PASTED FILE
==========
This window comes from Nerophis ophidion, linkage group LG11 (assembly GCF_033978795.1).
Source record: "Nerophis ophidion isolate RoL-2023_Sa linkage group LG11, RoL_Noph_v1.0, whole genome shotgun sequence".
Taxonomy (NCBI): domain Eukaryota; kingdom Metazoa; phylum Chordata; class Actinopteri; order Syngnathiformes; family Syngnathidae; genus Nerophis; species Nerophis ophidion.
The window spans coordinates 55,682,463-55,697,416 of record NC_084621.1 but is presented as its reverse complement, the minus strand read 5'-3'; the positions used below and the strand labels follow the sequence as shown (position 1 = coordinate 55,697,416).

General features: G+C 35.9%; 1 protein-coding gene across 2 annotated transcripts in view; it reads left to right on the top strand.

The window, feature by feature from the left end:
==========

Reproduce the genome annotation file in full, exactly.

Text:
This window comes from Nerophis ophidion, linkage group LG11 (assembly GCF_033978795.1).
Source record: "Nerophis ophidion isolate RoL-2023_Sa linkage group LG11, RoL_Noph_v1.0, whole genome shotgun sequence".
Taxonomy (NCBI): domain Eukaryota; kingdom Metazoa; phylum Chordata; class Actinopteri; order Syngnathiformes; family Syngnathidae; genus Nerophis; species Nerophis ophidion.
The window spans coordinates 55,682,463-55,697,416 of record NC_084621.1 but is presented as its reverse complement, the minus strand read 5'-3'; the positions used below and the strand labels follow the sequence as shown (position 1 = coordinate 55,697,416).

General features: G+C 35.9%; 1 protein-coding gene across 2 annotated transcripts in view; it reads left to right on the top strand.

The window, feature by feature from the left end: